Let’s explore your journey with ceramics. What drew you to this art form, and how did you get started?
Olubunmi: I have always loved art. I grew up with a dad that’s very handy and would share his creativity with his family. My short introduction in art class, working with clay in high school stands out vividly and memorably in all of my experiences and further solidify my interest in Art as I grew up. Sadly, I missed out on studying art in the university so I studied Adult Education and got to start out as a communications professional before I gave in to my love for art in March 2021. I have not looked back since.
Your work, such as ‘Rhythm of Life,’ beautifully captures life experiences. Can you share more about the inspiration behind this piece?
Olubunmi: Rhythm of Life was created during moments of transformation. It was my first go at unleashing myself through art. I poured in my experiences, imaginations, chaos, and harmony. A process that helped me to navigate the feelings tethered to those thoughts and that state of mind, in order to find my center in these shared experiences to and forge ahead.
In ‘Wave,’ you touch on nostalgia and memories. Can you share a personal memory or experience that influenced this piece?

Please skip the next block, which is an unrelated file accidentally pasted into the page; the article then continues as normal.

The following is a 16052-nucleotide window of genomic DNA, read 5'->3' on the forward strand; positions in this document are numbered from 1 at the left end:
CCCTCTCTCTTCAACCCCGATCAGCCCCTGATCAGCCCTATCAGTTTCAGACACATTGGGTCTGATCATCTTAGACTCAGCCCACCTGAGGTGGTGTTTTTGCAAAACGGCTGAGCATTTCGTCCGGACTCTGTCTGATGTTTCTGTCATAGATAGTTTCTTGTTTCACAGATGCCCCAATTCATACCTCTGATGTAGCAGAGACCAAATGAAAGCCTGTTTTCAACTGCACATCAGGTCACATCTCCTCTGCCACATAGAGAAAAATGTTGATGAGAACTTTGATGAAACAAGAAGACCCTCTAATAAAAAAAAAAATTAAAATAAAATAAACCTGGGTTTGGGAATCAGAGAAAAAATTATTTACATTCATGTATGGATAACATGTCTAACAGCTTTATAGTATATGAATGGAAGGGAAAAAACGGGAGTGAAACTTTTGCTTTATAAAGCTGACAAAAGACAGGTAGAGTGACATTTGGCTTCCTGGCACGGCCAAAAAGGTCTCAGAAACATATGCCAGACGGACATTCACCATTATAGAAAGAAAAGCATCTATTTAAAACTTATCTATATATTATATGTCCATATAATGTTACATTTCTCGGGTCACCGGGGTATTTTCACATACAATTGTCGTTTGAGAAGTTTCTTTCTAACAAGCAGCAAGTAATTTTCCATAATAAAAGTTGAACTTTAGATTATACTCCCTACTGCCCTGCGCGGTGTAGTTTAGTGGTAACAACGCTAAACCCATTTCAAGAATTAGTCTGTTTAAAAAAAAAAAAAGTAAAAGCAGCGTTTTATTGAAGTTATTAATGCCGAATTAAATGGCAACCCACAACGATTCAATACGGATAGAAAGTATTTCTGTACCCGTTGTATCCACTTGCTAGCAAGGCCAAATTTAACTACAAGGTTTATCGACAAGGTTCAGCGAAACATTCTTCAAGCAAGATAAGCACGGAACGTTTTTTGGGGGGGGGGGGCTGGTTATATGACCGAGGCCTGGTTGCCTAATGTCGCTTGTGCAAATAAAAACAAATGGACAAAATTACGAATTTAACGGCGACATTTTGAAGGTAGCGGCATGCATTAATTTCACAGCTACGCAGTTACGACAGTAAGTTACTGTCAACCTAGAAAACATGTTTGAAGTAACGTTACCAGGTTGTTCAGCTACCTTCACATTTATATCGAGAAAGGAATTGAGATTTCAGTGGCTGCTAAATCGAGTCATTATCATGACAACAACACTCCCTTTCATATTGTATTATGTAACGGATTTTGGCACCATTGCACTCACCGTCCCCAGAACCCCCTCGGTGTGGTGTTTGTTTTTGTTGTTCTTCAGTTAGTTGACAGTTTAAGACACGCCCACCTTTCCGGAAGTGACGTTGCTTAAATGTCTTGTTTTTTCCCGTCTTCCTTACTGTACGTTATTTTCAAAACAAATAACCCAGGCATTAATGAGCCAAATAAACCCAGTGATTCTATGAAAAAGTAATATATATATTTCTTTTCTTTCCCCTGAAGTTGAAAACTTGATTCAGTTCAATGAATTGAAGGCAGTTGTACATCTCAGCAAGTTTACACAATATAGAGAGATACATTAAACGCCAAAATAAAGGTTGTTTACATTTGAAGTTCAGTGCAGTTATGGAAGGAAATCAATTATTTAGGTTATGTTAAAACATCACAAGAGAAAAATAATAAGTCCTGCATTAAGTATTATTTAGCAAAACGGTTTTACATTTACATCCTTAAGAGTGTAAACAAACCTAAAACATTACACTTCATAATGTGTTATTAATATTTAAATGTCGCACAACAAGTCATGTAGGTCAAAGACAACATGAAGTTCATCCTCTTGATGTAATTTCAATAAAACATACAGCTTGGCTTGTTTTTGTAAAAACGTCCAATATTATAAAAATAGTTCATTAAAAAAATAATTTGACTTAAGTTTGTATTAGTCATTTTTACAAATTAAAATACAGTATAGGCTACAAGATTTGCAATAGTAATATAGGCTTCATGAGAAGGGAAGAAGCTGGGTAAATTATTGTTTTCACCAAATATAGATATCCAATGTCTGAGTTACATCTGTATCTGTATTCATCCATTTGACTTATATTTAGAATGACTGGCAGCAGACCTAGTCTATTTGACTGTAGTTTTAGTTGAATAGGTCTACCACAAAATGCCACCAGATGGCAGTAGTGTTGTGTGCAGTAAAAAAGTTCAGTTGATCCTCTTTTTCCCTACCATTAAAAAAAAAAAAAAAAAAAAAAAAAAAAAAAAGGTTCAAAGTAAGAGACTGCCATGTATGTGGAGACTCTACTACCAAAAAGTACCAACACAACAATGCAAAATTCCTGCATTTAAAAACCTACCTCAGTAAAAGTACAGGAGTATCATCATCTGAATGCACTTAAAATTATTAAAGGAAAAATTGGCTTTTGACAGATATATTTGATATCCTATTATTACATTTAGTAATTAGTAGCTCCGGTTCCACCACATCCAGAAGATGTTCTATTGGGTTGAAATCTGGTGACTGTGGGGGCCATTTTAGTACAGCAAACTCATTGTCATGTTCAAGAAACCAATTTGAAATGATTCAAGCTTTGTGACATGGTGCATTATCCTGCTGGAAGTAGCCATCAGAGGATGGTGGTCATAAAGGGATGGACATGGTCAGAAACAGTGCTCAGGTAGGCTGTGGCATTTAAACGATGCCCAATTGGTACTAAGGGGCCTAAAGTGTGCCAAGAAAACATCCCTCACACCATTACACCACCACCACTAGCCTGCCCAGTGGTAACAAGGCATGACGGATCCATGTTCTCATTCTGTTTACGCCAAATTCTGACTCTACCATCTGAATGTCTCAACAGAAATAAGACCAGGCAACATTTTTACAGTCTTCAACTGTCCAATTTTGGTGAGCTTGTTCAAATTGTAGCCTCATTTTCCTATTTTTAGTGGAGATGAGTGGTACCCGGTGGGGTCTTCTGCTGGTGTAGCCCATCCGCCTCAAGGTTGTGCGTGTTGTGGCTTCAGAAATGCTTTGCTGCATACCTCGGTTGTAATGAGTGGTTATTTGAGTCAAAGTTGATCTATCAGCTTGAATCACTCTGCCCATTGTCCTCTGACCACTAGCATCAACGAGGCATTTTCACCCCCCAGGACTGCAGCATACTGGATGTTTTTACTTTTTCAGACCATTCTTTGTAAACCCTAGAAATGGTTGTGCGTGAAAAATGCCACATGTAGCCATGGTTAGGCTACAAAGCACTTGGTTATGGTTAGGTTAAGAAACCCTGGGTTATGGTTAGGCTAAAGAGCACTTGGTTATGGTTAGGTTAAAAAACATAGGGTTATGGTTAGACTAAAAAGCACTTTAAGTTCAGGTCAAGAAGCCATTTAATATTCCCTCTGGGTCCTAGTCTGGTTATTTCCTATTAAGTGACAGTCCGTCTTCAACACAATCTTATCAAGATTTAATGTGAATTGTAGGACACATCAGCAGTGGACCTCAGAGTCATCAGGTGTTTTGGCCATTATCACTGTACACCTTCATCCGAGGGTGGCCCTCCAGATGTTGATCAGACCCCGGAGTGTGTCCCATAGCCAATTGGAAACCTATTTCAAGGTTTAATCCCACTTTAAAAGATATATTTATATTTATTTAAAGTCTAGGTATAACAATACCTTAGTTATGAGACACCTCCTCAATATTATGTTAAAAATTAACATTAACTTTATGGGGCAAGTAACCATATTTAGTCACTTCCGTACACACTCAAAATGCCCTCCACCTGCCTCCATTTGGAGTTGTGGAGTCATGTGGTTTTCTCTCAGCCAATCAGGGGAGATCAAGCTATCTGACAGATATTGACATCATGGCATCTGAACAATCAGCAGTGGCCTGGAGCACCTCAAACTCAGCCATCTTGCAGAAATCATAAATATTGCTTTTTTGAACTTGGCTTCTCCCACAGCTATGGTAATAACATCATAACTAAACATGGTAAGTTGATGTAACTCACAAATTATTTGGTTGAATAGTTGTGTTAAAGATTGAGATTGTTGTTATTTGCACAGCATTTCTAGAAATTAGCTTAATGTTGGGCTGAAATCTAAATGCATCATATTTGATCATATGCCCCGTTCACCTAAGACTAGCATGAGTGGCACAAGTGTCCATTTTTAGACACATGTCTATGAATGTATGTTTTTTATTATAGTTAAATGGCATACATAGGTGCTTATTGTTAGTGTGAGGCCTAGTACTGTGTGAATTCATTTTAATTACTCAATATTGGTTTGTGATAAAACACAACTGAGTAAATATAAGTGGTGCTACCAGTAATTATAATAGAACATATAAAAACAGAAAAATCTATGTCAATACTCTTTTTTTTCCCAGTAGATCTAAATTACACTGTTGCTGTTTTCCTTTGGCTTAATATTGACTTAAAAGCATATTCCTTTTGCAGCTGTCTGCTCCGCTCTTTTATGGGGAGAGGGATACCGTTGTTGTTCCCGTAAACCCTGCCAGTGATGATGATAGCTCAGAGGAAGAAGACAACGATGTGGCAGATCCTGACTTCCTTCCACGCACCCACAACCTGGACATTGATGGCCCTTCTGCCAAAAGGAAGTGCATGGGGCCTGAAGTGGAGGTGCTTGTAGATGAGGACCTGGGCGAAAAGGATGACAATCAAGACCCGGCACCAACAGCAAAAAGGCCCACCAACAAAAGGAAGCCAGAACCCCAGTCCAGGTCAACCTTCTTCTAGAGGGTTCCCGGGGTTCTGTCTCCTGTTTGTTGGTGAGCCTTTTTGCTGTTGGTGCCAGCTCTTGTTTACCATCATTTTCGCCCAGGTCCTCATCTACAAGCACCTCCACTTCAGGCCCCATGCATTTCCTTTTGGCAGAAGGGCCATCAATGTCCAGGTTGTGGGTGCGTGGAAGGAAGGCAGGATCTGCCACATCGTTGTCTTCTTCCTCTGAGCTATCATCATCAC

Olubunmi: Ah, this piece definitely reminds me of dancing to tribal sounds with my cousins, learning local games with aunts and uncles and having a swell time listening and singing along to grandma’s folk tales growing up.
I totally love stories and music, and as Africans, we wear and exude our art which has stirred an appreciation within me from childhood. I swirl in those stories, the rhythm, the affinity, the lessons and emotions every time I see and think about this piece. It also brings to mind my time playing Tetris and Snake game with siblings and friends.
Your pieces like ‘Fecundity’ and ‘Of Angels and Birth’ centre around themes of birth and feminine power. How do these resonate with you, especially in the context of your upcoming exhibit and new body of work?